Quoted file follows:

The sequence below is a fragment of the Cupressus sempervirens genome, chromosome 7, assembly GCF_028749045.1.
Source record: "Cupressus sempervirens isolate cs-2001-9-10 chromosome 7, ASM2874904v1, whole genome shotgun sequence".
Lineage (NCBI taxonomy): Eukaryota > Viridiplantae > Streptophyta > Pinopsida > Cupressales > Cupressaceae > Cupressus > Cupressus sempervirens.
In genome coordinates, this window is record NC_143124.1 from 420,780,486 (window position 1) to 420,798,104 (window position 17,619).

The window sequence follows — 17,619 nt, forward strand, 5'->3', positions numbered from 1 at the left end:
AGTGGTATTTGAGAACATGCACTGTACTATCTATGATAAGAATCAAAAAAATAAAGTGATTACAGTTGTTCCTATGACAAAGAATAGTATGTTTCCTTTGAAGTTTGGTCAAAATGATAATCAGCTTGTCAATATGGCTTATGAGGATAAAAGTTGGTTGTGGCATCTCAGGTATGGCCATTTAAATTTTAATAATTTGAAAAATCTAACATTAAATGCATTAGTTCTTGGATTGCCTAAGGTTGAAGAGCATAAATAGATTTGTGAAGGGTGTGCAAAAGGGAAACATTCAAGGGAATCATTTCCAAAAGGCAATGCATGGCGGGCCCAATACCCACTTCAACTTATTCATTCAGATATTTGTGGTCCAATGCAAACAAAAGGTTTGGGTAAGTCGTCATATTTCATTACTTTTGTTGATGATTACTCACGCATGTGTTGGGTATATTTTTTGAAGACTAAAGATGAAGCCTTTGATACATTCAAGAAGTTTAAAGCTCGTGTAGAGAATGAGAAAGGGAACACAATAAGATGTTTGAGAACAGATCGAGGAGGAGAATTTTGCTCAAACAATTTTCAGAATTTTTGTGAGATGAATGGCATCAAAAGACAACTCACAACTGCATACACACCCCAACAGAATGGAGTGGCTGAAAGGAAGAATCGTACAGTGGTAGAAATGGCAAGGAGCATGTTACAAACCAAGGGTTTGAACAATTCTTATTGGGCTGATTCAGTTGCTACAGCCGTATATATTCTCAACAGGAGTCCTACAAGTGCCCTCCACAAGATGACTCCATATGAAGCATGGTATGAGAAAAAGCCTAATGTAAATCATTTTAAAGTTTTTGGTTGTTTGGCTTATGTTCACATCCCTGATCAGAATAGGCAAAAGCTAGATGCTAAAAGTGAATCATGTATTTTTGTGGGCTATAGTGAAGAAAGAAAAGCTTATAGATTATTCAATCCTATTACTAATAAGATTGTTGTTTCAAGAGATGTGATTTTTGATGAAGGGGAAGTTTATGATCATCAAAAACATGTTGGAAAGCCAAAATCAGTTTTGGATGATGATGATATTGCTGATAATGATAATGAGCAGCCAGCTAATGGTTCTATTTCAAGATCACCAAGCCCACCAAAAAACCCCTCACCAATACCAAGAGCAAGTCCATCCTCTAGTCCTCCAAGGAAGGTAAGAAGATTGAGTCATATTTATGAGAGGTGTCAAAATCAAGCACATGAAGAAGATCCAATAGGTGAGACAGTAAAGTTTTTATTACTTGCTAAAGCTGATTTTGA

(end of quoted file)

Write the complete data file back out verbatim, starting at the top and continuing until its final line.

The sequence below is a fragment of the Cupressus sempervirens genome, chromosome 7, assembly GCF_028749045.1.
Source record: "Cupressus sempervirens isolate cs-2001-9-10 chromosome 7, ASM2874904v1, whole genome shotgun sequence".
Lineage (NCBI taxonomy): Eukaryota > Viridiplantae > Streptophyta > Pinopsida > Cupressales > Cupressaceae > Cupressus > Cupressus sempervirens.
In genome coordinates, this window is record NC_143124.1 from 420,780,486 (window position 1) to 420,798,104 (window position 17,619).

The window sequence follows — 17,619 nt, forward strand, 5'->3', positions numbered from 1 at the left end:
AGTGGTATTTGAGAACATGCACTGTACTATCTATGATAAGAATCAAAAAAATAAAGTGATTACAGTTGTTCCTATGACAAAGAATAGTATGTTTCCTTTGAAGTTTGGTCAAAATGATAATCAGCTTGTCAATATGGCTTATGAGGATAAAAGTTGGTTGTGGCATCTCAGGTATGGCCATTTAAATTTTAATAATTTGAAAAATCTAACATTAAATGCATTAGTTCTTGGATTGCCTAAGGTTGAAGAGCATAAATAGATTTGTGAAGGGTGTGCAAAAGGGAAACATTCAAGGGAATCATTTCCAAAAGGCAATGCATGGCGGGCCCAATACCCACTTCAACTTATTCATTCAGATATTTGTGGTCCAATGCAAACAAAAGGTTTGGGTAAGTCGTCATATTTCATTACTTTTGTTGATGATTACTCACGCATGTGTTGGGTATATTTTTTGAAGACTAAAGATGAAGCCTTTGATACATTCAAGAAGTTTAAAGCTCGTGTAGAGAATGAGAAAGGGAACACAATAAGATGTTTGAGAACAGATCGAGGAGGAGAATTTTGCTCAAACAATTTTCAGAATTTTTGTGAGATGAATGGCATCAAAAGACAACTCACAACTGCATACACACCCCAACAGAATGGAGTGGCTGAAAGGAAGAATCGTACAGTGGTAGAAATGGCAAGGAGCATGTTACAAACCAAGGGTTTGAACAATTCTTATTGGGCTGATTCAGTTGCTACAGCCGTATATATTCTCAACAGGAGTCCTACAAGTGCCCTCCACAAGATGACTCCATATGAAGCATGGTATGAGAAAAAGCCTAATGTAAATCATTTTAAAGTTTTTGGTTGTTTGGCTTATGTTCACATCCCTGATCAGAATAGGCAAAAGCTAGATGCTAAAAGTGAATCATGTATTTTTGTGGGCTATAGTGAAGAAAGAAAAGCTTATAGATTATTCAATCCTATTACTAATAAGATTGTTGTTTCAAGAGATGTGATTTTTGATGAAGGGGAAGTTTATGATCATCAAAAACATGTTGGAAAGCCAAAATCAGTTTTGGATGATGATGATATTGCTGATAATGATAATGAGCAGCCAGCTAATGGTTCTATTTCAAGATCACCAAGCCCACCAAAAAACCCCTCACCAATACCAAGAGCAAGTCCATCCTCTAGTCCTCCAAGGAAGGTAAGAAGATTGAGTCATATTTATGAGAGGTGTCAAAATCAAGCACATGAAGAAGATCCAATAGGTGAGACAGTAAAGTTTTTATTACTTGCTAAAGCTGATTTTGA